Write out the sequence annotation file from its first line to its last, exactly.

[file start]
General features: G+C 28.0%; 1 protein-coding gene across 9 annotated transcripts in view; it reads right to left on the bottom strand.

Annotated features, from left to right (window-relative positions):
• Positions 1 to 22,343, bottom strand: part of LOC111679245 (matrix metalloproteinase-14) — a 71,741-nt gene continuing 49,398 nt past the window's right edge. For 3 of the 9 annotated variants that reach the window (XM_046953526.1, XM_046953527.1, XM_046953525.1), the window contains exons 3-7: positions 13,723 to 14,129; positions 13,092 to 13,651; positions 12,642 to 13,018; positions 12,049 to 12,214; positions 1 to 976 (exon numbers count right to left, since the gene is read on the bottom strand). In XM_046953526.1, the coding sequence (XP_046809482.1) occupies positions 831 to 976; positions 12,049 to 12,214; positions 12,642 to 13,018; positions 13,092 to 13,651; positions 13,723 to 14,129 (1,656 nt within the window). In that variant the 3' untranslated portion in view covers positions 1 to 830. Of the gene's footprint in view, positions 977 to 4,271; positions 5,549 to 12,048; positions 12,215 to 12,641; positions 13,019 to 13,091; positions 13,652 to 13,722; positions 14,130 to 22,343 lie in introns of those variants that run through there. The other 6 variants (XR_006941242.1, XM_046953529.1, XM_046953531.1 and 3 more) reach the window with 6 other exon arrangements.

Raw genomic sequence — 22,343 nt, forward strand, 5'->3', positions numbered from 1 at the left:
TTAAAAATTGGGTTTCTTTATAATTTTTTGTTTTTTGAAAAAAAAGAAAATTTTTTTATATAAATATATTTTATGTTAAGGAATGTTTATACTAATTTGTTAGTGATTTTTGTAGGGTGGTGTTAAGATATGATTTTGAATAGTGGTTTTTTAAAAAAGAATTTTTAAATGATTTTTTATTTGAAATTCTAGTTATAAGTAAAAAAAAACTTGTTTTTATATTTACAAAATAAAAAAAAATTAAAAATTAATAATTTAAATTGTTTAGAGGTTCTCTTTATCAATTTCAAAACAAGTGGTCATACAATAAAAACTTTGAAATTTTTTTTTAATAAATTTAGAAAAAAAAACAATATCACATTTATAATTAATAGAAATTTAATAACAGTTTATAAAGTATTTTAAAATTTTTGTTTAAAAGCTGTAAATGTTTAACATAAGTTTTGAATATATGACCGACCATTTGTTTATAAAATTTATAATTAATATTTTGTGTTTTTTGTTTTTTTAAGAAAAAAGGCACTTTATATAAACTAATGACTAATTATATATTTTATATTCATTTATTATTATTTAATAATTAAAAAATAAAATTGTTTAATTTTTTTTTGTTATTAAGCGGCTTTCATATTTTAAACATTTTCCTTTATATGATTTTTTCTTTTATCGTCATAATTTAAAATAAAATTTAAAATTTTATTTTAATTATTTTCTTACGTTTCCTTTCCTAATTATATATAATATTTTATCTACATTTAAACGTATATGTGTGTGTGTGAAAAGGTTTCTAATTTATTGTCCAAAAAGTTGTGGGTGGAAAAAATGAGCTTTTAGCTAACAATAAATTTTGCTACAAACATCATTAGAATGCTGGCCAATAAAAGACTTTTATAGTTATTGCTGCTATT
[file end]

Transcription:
General features: G+C 28.0%; 1 protein-coding gene across 9 annotated transcripts in view; it reads right to left on the bottom strand.

Annotated features, from left to right (window-relative positions):
• Positions 1 to 22,343, bottom strand: part of LOC111679245 (matrix metalloproteinase-14) — a 71,741-nt gene continuing 49,398 nt past the window's right edge. For 3 of the 9 annotated variants that reach the window (XM_046953526.1, XM_046953527.1, XM_046953525.1), the window contains exons 3-7: positions 13,723 to 14,129; positions 13,092 to 13,651; positions 12,642 to 13,018; positions 12,049 to 12,214; positions 1 to 976 (exon numbers count right to left, since the gene is read on the bottom strand). In XM_046953526.1, the coding sequence (XP_046809482.1) occupies positions 831 to 976; positions 12,049 to 12,214; positions 12,642 to 13,018; positions 13,092 to 13,651; positions 13,723 to 14,129 (1,656 nt within the window). In that variant the 3' untranslated portion in view covers positions 1 to 830. Of the gene's footprint in view, positions 977 to 4,271; positions 5,549 to 12,048; positions 12,215 to 12,641; positions 13,019 to 13,091; positions 13,652 to 13,722; positions 14,130 to 22,343 lie in introns of those variants that run through there. The other 6 variants (XR_006941242.1, XM_046953529.1, XM_046953531.1 and 3 more) reach the window with 6 other exon arrangements.

Raw genomic sequence — 22,343 nt, forward strand, 5'->3', positions numbered from 1 at the left:
TTAAAAATTGGGTTTCTTTATAATTTTTTGTTTTTTGAAAAAAAAGAAAATTTTTTTATATAAATATATTTTATGTTAAGGAATGTTTATACTAATTTGTTAGTGATTTTTGTAGGGTGGTGTTAAGATATGATTTTGAATAGTGGTTTTTTAAAAAAGAATTTTTAAATGATTTTTTATTTGAAATTCTAGTTATAAGTAAAAAAAAACTTGTTTTTATATTTACAAAATAAAAAAAAATTAAAAATTAATAATTTAAATTGTTTAGAGGTTCTCTTTATCAATTTCAAAACAAGTGGTCATACAATAAAAACTTTGAAATTTTTTTTTAATAAATTTAGAAAAAAAAACAATATCACATTTATAATTAATAGAAATTTAATAACAGTTTATAAAGTATTTTAAAATTTTTGTTTAAAAGCTGTAAATGTTTAACATAAGTTTTGAATATATGACCGACCATTTGTTTATAAAATTTATAATTAATATTTTGTGTTTTTTGTTTTTTTAAGAAAAAAGGCACTTTATATAAACTAATGACTAATTATATATTTTATATTCATTTATTATTATTTAATAATTAAAAAATAAAATTGTTTAATTTTTTTTTGTTATTAAGCGGCTTTCATATTTTAAACATTTTCCTTTATATGATTTTTTCTTTTATCGTCATAATTTAAAATAAAATTTAAAATTTTATTTTAATTATTTTCTTACGTTTCCTTTCCTAATTATATATAATATTTTATCTACATTTAAACGTATATGTGTGTGTGTGAAAAGGTTTCTAATTTATTGTCCAAAAAGTTGTGGGTGGAAAAAATGAGCTTTTAGCTAACAATAAATTTTGCTACAAACATCATTAGAATGCTGGCCAATAAAAGACTTTTATAGTTATTGCTGCTATT